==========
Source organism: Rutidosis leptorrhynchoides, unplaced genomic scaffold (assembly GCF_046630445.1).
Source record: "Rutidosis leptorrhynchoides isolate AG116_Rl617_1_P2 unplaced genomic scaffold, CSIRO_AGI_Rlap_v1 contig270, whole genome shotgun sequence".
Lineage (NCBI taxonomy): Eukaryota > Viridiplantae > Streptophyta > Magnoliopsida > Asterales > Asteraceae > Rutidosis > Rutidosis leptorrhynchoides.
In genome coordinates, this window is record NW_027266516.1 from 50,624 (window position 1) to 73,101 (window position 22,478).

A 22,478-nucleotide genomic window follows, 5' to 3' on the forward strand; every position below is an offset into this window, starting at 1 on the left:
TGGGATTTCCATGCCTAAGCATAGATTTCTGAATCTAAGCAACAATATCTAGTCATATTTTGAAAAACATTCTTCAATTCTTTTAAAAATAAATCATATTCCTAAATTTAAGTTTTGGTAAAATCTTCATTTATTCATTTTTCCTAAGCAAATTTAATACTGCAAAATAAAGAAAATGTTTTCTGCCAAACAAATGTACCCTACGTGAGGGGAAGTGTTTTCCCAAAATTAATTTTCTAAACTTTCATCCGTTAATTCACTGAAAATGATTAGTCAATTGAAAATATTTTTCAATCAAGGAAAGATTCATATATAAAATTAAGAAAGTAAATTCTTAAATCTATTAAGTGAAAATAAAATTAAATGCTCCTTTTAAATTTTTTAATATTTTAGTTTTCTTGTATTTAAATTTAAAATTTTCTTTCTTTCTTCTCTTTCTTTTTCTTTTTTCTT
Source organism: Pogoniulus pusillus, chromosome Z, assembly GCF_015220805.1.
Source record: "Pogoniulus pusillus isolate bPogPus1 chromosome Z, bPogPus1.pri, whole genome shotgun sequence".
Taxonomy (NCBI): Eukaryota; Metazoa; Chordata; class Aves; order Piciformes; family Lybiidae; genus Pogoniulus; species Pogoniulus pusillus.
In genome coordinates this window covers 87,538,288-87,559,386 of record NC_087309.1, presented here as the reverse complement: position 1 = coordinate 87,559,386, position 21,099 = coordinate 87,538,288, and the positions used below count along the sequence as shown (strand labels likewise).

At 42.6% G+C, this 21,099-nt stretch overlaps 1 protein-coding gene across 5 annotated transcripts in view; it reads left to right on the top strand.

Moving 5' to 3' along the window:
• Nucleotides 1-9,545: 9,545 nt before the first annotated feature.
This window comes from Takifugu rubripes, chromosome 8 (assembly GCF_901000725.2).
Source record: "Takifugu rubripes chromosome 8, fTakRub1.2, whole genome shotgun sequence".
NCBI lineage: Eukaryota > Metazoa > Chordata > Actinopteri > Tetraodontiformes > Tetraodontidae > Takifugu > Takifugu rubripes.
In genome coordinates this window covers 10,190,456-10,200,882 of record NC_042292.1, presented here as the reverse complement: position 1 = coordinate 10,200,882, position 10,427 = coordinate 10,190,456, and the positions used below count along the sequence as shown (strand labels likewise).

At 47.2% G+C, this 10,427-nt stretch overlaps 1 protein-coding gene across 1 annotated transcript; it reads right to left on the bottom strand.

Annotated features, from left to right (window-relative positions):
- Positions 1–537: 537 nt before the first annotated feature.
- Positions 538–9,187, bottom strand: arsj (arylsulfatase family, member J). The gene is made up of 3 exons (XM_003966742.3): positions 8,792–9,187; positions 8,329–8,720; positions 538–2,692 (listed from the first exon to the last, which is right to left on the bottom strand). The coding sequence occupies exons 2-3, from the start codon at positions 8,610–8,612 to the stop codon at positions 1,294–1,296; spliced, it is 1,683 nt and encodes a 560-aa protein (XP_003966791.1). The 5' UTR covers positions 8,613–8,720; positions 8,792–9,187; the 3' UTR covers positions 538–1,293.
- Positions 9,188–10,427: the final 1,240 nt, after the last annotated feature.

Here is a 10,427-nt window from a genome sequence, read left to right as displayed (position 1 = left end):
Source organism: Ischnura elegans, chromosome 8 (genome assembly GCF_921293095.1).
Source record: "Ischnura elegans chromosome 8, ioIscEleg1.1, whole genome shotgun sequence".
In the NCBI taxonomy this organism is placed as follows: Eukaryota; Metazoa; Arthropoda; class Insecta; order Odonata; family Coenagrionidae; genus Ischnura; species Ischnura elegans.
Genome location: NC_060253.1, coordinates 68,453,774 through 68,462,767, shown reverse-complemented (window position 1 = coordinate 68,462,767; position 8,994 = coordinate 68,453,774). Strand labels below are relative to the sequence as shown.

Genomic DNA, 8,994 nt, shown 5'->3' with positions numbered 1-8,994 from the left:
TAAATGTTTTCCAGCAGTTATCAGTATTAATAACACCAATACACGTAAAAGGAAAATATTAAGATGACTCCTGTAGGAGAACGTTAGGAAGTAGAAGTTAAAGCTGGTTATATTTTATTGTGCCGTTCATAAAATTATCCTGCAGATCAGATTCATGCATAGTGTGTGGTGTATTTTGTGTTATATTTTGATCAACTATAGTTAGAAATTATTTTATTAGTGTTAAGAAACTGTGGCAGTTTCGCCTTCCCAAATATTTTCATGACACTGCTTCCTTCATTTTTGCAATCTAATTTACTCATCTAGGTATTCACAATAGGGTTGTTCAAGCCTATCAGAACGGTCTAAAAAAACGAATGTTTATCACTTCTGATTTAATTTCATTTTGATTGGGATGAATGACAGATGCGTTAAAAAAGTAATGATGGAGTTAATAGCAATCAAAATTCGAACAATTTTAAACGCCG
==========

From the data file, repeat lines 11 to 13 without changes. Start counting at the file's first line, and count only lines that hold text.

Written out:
At 42.6% G+C, this 21,099-nt stretch overlaps 1 protein-coding gene across 5 annotated transcripts in view; it reads left to right on the top strand.

Moving 5' to 3' along the window:
• Nucleotides 1-9,545: 9,545 nt before the first annotated feature.